Women's Yoga Series

Hi yogi friends! And, more specifically, lady yogini friends! I’ve got two videos that may be relevant for you, if you ever struggle with cramps before or during your period.

It can be a drag, but it’s special and something that connects us, or at least gives us a reason to hang out and complain and eat chocolate every month.

Check out these two new classes. We’re keeping it very chill:

Yoga for PMS/Cramps

Yoga for Period Pains

New Video: Sacral Chakra

This year, I've been doing my best to put up a new yoga video just about every week! We'll see how that goes now that I'm back to working full-time, but so far, so good. This one targets the hips, or the Sacral Chakra. It's the third in a series of chakra videos that work on opening up different areas of the body. You can check them all out here.

As always, I hope you are enjoying them or courteously ignoring them. Feel free to send over any requests!


Two years ago, during my yoga teacher training course at Dharma Yoga, one of our teachers, Camila, shared a story to demonstrate the level of power our reactions have over our experiences. That same story came back to me two times in recent weeks, so I decided to include it (or at least a much less eloquent version than the one Camila told) at the beginning of one of my new yoga videos. 

In the parable of a Chinese farmer, one day the farmer's horse runs away. His neighbors hear about it, and they come over to express their concern. The farmer is unaffected; he says "I do not know whether this is good news or bad news. All I know is that my horse has run away. We will see what happens." The next day, his horse returns with a group of horses. The neighbors are back, this time to convey their excitement. Again the farmer replies, "I do not know whether this is good news or bad news. We will see what happens." Soon, while his son is helping to break in one of the horses, he falls off and breaks his leg. The neighbors, of course, are anxious. The farmer is much less worried. "All I know is that my son has broken his leg," he says. "We'll see what happens." Then, some short time in the future, the army comes to town to enlist young men to serve as soldiers in a battle with a neighboring village. The son's injury saves him from being drafted. The neighbors stay at home that day.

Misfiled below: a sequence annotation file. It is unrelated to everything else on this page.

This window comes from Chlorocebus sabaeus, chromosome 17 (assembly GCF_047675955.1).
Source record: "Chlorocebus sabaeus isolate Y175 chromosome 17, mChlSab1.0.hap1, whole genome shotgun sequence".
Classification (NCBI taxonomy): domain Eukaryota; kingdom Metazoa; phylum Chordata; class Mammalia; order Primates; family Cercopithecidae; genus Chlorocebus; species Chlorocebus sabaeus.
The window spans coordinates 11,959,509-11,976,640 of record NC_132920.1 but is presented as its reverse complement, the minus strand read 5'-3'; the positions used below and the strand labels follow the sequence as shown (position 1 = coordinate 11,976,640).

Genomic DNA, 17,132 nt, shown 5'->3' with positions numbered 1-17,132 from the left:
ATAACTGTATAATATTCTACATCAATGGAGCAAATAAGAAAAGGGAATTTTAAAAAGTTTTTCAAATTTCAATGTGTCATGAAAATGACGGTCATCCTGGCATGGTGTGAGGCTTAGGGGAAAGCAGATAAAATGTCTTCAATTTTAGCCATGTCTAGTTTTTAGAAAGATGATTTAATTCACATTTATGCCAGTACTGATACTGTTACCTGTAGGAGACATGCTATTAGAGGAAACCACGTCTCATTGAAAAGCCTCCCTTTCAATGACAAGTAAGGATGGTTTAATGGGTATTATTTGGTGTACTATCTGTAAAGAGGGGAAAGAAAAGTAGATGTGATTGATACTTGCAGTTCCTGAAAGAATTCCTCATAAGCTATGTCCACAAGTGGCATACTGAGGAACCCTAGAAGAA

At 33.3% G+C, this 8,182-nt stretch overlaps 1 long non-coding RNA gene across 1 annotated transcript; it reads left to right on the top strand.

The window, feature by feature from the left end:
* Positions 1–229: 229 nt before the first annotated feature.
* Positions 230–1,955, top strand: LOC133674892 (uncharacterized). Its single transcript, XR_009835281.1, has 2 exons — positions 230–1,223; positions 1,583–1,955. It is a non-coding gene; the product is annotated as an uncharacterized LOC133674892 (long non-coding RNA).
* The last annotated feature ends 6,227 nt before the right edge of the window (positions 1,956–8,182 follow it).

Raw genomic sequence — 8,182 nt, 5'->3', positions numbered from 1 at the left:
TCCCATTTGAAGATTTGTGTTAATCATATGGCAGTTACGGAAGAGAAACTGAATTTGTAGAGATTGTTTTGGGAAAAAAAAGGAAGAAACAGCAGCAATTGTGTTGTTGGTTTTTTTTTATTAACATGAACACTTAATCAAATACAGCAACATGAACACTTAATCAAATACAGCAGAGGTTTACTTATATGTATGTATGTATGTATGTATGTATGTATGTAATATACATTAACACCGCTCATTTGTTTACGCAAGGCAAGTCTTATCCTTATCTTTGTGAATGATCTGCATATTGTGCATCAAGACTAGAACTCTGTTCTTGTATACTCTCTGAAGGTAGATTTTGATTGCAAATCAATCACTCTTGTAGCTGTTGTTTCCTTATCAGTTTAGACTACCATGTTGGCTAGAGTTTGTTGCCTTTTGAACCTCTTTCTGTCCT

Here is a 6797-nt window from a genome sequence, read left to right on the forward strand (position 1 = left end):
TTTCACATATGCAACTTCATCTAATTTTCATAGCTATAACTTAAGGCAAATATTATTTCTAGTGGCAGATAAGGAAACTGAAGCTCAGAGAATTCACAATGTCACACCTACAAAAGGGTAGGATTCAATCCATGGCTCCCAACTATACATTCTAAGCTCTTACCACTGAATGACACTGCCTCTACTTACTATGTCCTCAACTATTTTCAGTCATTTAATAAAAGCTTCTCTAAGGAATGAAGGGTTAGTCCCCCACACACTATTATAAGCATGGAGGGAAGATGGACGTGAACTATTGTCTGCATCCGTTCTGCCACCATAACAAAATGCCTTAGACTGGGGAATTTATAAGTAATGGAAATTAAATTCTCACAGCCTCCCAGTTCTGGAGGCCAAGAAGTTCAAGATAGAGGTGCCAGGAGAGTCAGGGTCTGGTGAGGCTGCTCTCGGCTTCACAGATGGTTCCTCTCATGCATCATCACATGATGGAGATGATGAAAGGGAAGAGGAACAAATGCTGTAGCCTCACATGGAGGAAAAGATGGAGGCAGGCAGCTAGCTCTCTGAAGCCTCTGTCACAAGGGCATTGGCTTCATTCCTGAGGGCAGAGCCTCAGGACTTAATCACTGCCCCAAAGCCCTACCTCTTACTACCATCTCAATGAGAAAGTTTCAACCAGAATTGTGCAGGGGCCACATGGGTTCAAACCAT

When something unexpected happens to us in life, we can be so quick to categorize it as a positive or negative event. Much of our energy is spent celebrating little successes or course-correcting when something goes wrong. However, over the course of a lifetime, we find many examples where what seemed like a loss eventually resulted in a much greater gain, or when we yearned for something that only led to trouble down the road. The example of the Chinese farmer teaches us to sit quietly and observe while we take in a wider perspective. When we step back from the day-to-day action, we are able to see that these small ups and downs become part of a more majestic whole.

I hope you are enjoying the videos! Thank you for putting up with my story telling.